Originally posted by sandy8925
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Linus Torvalds: "I Hope AVX512 Dies A Painful Death"
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Originally posted by zyxxel View Post
How would you compute sqrt(17) with 1000 decimals using your double variables? You are basically making a statement that is as intelligent as saying that it's glue you use as fuel for your car.
Floating point is named as it is, because it has a mantissa and an exponent  and a floating point register is designed to store an *approximation* of a number. In some specific cases, it manages to store the exact value. Most times, not.
Integer arithmetic  as in fixed point  can handle the value 1.33333934565634382349214134124185194999911 exactly. No round off. No unexpected "accident".
In many situation, it's impossible to use floating point just because of the reverse of your claim  the floating point registers can't maintain the precision needed. They can't store the exact values. And if you have a very numerically sensitive algorithm, it may explode from the lack of precision.
Ever wondered why the world has big number libraries, when we already know how large values you can fit in a 64bit or maybe 80bit floating point register?
https://blogs.mathworks.com/cleve/20...ntarithmetic/
Of course big numbers libraries do exist for a reason, but integer like fixed point has so few usages if you know quad precision, that it is essentially pointless.
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Originally posted by piotrj3 View Post
Sorry to tell you that, but there are solutions for double being not precize enough. It is mostly known as triple/quad precision and it is not even that hard to implement.
https://blogs.mathworks.com/cleve/20...ntarithmetic/
Of course big numbers libraries do exist for a reason, but integer like fixed point has so few usages if you know quad precision, that it is essentially pointless.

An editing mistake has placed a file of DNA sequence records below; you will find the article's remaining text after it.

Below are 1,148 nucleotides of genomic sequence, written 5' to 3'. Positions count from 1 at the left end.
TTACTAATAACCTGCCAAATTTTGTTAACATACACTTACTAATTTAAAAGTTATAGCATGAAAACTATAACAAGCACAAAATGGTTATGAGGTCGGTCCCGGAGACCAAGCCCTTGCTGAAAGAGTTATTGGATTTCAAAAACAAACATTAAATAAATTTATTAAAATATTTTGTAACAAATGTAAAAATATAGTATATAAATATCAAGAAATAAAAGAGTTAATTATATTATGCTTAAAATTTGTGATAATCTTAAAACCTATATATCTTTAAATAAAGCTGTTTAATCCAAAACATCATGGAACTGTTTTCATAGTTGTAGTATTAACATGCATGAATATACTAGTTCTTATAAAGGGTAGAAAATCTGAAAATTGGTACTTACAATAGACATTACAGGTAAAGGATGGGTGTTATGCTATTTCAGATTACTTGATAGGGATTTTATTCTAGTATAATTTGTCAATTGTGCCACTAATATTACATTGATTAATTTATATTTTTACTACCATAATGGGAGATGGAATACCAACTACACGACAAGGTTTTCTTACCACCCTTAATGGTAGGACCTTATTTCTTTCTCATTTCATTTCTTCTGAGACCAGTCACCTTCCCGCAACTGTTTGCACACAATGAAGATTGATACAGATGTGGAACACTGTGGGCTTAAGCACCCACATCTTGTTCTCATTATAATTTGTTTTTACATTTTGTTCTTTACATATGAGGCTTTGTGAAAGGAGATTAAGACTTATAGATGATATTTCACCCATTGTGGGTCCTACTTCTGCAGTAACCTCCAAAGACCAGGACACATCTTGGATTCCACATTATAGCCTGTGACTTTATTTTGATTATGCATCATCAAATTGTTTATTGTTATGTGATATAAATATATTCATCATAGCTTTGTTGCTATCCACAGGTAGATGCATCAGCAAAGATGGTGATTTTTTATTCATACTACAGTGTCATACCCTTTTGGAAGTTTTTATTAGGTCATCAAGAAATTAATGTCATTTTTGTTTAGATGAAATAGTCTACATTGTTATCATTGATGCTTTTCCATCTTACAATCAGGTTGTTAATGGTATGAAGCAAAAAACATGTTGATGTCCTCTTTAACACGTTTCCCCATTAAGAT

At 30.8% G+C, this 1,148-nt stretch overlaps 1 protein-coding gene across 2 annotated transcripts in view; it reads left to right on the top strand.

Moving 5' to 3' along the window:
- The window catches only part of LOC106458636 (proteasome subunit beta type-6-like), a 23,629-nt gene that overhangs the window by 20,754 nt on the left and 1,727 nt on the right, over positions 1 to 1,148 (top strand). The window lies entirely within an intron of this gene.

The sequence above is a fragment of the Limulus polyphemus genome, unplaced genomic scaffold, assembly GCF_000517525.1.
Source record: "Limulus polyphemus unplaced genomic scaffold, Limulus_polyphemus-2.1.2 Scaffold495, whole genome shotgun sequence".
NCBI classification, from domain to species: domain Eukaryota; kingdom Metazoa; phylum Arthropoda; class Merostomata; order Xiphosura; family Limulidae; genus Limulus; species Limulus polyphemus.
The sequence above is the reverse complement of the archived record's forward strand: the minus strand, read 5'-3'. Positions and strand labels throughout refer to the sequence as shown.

Quad precision doesn't get you very far. It has eps 1.9259e34
That is rather far away from a thousand decimals. 1000 decimal digits is over 3000 bits.
It's quite few situations where double precision is too small while quad precision is enough. Most of the time, you either manage with float/double or you need really much more  and correct  digits.
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Originally posted by Paradigm Shifter View PostTo get AVX512, you need either a modern Xeon, or their HEDT chips. [...] It is essentially impossible to put together a system for testing AVX512 utility without putting down quite a chunk of change
Code:$ tr '\040' '\012' < /proc/cpuinfo  sort fu  fgrep i avx avx avx2 avx512_bitalg avx512bw avx512cd avx512dq avx512f avx512ifma avx512vbmi avx512_vbmi2 avx512vl avx512_vnni avx512_vpopcntdq
AVX512 is also a random grabbag of confusion  and it is "one" set of instruction set extensions!
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Originally posted by kcrudup View PostNot sure if this is covered in a later comment but I don't consider the i71065G7 IceLake CPU in my laptop all that special, but FWIW:
This. I have no idea what all those AVX512 variants mean or differentiate between another.
https://en.wikipedia.org/wiki/AVX512#CPUs_with_AVX512
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Originally posted by kcrudup View PostNot sure if this is covered in a later comment but I don't consider the i71065G7 IceLake CPU in my laptop all that special, but FWIW:
That said, they're barely fit to set up a testing box. I could compile programs on them, but wouldn't be able to really do anything worthwhile due to core or RAM limits. ;(
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